There’s just one more thing you need to know. This strange gut energy that’s sending it’s steadying power northward to the head brain is not a physical thing it’s ethereal. But even so it’s powerful enough to render results that last and it’s all natural.
So why waste time trying to do the impossible (and the un-natural)? Just learn to use your gut brain as a buffer to your head brain’s suffering.
Each week I intend to dispatch my pent-up creativity by creating a new version of something I call a “quotius”. (Learn about the genesis of it here.)
Circular Thinking:Works on fear – Makes you gutless Reciprocal Thinking:Works on guts – Makes you fearless
This quotius is not actually a quote like most of the others I do here. That’s because it’s not a quote from somebody else. This time it’s my own idea which I made up in an attempt to vividly illustrate the striking differences between two distinct types of thinking: circular and reciprocal.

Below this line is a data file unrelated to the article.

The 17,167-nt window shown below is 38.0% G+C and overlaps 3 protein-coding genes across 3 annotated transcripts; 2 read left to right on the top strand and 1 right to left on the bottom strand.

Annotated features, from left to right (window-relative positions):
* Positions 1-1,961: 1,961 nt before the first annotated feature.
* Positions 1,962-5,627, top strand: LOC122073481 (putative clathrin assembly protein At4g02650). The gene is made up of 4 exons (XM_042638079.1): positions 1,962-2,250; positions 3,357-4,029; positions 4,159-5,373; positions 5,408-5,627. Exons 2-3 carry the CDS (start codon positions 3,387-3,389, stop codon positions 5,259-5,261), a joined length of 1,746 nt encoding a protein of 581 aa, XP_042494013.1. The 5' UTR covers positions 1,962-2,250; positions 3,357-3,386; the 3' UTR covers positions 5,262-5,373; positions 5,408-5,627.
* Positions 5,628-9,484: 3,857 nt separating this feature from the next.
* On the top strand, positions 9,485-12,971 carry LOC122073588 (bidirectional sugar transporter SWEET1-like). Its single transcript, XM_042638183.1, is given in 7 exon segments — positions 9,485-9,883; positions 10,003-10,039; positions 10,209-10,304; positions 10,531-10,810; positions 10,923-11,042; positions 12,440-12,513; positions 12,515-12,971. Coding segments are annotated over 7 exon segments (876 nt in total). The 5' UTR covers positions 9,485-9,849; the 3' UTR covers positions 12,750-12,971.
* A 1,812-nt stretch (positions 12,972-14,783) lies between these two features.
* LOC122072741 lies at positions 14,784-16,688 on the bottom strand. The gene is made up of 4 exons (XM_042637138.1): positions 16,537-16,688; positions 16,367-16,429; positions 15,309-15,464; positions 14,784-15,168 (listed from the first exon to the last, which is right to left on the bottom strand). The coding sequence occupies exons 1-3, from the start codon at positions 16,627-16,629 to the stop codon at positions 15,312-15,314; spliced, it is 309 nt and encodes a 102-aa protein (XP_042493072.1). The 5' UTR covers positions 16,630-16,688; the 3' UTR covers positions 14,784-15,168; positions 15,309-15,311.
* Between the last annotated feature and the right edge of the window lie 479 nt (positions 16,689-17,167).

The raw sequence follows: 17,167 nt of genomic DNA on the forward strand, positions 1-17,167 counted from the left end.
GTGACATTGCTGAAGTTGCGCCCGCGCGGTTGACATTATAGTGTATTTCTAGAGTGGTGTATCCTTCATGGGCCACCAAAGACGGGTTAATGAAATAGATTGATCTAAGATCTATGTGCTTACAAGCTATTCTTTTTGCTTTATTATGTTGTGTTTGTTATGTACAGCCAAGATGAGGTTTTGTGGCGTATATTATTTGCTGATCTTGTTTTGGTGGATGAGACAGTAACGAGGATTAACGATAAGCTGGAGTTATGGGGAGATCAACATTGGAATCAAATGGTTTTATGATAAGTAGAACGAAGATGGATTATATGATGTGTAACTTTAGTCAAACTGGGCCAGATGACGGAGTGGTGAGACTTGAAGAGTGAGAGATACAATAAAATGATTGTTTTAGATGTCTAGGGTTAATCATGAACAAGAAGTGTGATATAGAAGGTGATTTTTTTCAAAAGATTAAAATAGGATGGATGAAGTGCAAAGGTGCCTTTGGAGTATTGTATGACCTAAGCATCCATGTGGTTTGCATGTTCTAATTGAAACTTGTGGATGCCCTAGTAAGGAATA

If you’ve seen more than one of my Quotius videos you may have noticed that I have little regard for the circular type of thinking pattern. I personally believe that thinking that has a pattern like this has been the sole cause of the stuckiness that many people experience in their own lives.
I don’t like it in myself and I don’t like it in others.
That’s why in each one of these little productions I end up destroying the circular band that represents circular thinking. This often happens in a rather extreme way. It’s intentionally violent and final. Like a deadly virus I don’t want it ever coming back.
Circular thinking causes you to make decisions that are hard to reach. They are long coming (if they get made at all) and they are usually the result of over-analyzing things. They are what I refer to as head-based decision making. All you do is go around and around and around burning up time and energy to finally reaching a flimsy compromised path.